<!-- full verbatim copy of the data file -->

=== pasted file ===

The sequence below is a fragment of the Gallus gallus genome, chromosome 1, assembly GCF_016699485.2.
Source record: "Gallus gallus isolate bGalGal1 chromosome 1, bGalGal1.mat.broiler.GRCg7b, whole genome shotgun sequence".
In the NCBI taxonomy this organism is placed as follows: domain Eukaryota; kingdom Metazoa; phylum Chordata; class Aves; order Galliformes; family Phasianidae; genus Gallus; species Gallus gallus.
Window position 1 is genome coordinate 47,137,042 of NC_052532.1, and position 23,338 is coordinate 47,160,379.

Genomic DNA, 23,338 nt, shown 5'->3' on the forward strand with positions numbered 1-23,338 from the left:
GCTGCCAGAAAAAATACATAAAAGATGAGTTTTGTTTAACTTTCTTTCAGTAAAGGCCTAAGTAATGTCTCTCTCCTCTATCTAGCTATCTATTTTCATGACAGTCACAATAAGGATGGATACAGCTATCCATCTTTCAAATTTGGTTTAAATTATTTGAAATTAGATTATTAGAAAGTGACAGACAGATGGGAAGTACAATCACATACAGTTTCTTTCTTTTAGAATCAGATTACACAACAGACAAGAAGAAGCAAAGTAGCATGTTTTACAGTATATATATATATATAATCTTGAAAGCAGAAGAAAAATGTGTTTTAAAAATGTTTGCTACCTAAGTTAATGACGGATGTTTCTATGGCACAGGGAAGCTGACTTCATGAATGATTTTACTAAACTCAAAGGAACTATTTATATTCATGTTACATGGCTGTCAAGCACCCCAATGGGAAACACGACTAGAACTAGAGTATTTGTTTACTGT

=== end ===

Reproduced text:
The sequence below is a fragment of the Gallus gallus genome, chromosome 1, assembly GCF_016699485.2.
Source record: "Gallus gallus isolate bGalGal1 chromosome 1, bGalGal1.mat.broiler.GRCg7b, whole genome shotgun sequence".
In the NCBI taxonomy this organism is placed as follows: domain Eukaryota; kingdom Metazoa; phylum Chordata; class Aves; order Galliformes; family Phasianidae; genus Gallus; species Gallus gallus.
Window position 1 is genome coordinate 47,137,042 of NC_052532.1, and position 23,338 is coordinate 47,160,379.

Genomic DNA, 23,338 nt, shown 5'->3' on the forward strand with positions numbered 1-23,338 from the left:
GCTGCCAGAAAAAATACATAAAAGATGAGTTTTGTTTAACTTTCTTTCAGTAAAGGCCTAAGTAATGTCTCTCTCCTCTATCTAGCTATCTATTTTCATGACAGTCACAATAAGGATGGATACAGCTATCCATCTTTCAAATTTGGTTTAAATTATTTGAAATTAGATTATTAGAAAGTGACAGACAGATGGGAAGTACAATCACATACAGTTTCTTTCTTTTAGAATCAGATTACACAACAGACAAGAAGAAGCAAAGTAGCATGTTTTACAGTATATATATATATATAATCTTGAAAGCAGAAGAAAAATGTGTTTTAAAAATGTTTGCTACCTAAGTTAATGACGGATGTTTCTATGGCACAGGGAAGCTGACTTCATGAATGATTTTACTAAACTCAAAGGAACTATTTATATTCATGTTACATGGCTGTCAAGCACCCCAATGGGAAACACGACTAGAACTAGAGTATTTGTTTACTGT